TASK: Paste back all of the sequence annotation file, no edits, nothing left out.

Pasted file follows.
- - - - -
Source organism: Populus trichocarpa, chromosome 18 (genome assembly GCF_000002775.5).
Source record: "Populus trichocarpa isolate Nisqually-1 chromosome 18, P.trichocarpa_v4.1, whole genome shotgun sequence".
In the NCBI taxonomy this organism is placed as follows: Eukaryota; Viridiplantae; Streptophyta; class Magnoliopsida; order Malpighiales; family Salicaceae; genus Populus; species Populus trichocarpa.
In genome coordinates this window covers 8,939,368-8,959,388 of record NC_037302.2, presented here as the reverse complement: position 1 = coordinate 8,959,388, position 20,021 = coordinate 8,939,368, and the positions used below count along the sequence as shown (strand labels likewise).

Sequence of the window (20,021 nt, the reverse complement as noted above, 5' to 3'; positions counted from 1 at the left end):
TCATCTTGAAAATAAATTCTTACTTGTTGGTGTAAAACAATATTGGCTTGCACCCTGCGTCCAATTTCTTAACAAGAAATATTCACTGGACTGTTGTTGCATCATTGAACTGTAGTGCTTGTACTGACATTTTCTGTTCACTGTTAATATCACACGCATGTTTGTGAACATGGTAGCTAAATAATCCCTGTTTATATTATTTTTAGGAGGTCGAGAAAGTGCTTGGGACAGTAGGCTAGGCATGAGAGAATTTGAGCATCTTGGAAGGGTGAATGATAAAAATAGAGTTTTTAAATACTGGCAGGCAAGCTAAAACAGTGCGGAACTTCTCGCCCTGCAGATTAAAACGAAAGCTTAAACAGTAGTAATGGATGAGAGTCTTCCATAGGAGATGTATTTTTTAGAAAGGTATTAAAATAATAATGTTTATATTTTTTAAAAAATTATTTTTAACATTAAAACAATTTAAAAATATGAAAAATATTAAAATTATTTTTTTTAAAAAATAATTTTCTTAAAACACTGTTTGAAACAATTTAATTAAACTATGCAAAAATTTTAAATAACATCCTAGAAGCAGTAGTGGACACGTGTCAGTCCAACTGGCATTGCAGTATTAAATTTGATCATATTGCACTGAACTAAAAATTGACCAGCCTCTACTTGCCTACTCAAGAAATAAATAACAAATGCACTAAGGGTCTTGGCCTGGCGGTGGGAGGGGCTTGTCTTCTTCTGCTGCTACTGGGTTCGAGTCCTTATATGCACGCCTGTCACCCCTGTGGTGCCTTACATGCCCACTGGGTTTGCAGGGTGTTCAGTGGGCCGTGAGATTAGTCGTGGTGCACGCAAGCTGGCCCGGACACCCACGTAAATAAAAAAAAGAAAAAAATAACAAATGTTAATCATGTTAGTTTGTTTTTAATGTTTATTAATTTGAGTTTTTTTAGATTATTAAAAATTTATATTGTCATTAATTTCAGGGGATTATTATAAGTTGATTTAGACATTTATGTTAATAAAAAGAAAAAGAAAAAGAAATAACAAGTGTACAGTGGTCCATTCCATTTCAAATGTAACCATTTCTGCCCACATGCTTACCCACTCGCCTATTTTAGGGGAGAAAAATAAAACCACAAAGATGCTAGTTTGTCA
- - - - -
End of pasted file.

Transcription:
Source organism: Populus trichocarpa, chromosome 18 (genome assembly GCF_000002775.5).
Source record: "Populus trichocarpa isolate Nisqually-1 chromosome 18, P.trichocarpa_v4.1, whole genome shotgun sequence".
In the NCBI taxonomy this organism is placed as follows: Eukaryota; Viridiplantae; Streptophyta; class Magnoliopsida; order Malpighiales; family Salicaceae; genus Populus; species Populus trichocarpa.
In genome coordinates this window covers 8,939,368-8,959,388 of record NC_037302.2, presented here as the reverse complement: position 1 = coordinate 8,959,388, position 20,021 = coordinate 8,939,368, and the positions used below count along the sequence as shown (strand labels likewise).

Sequence of the window (20,021 nt, the reverse complement as noted above, 5' to 3'; positions counted from 1 at the left end):
TCATCTTGAAAATAAATTCTTACTTGTTGGTGTAAAACAATATTGGCTTGCACCCTGCGTCCAATTTCTTAACAAGAAATATTCACTGGACTGTTGTTGCATCATTGAACTGTAGTGCTTGTACTGACATTTTCTGTTCACTGTTAATATCACACGCATGTTTGTGAACATGGTAGCTAAATAATCCCTGTTTATATTATTTTTAGGAGGTCGAGAAAGTGCTTGGGACAGTAGGCTAGGCATGAGAGAATTTGAGCATCTTGGAAGGGTGAATGATAAAAATAGAGTTTTTAAATACTGGCAGGCAAGCTAAAACAGTGCGGAACTTCTCGCCCTGCAGATTAAAACGAAAGCTTAAACAGTAGTAATGGATGAGAGTCTTCCATAGGAGATGTATTTTTTAGAAAGGTATTAAAATAATAATGTTTATATTTTTTAAAAAATTATTTTTAACATTAAAACAATTTAAAAATATGAAAAATATTAAAATTATTTTTTTTAAAAAATAATTTTCTTAAAACACTGTTTGAAACAATTTAATTAAACTATGCAAAAATTTTAAATAACATCCTAGAAGCAGTAGTGGACACGTGTCAGTCCAACTGGCATTGCAGTATTAAATTTGATCATATTGCACTGAACTAAAAATTGACCAGCCTCTACTTGCCTACTCAAGAAATAAATAACAAATGCACTAAGGGTCTTGGCCTGGCGGTGGGAGGGGCTTGTCTTCTTCTGCTGCTACTGGGTTCGAGTCCTTATATGCACGCCTGTCACCCCTGTGGTGCCTTACATGCCCACTGGGTTTGCAGGGTGTTCAGTGGGCCGTGAGATTAGTCGTGGTGCACGCAAGCTGGCCCGGACACCCACGTAAATAAAAAAAAGAAAAAAATAACAAATGTTAATCATGTTAGTTTGTTTTTAATGTTTATTAATTTGAGTTTTTTTAGATTATTAAAAATTTATATTGTCATTAATTTCAGGGGATTATTATAAGTTGATTTAGACATTTATGTTAATAAAAAGAAAAAGAAAAAGAAATAACAAGTGTACAGTGGTCCATTCCATTTCAAATGTAACCATTTCTGCCCACATGCTTACCCACTCGCCTATTTTAGGGGAGAAAAATAAAACCACAAAGATGCTAGTTTGTCA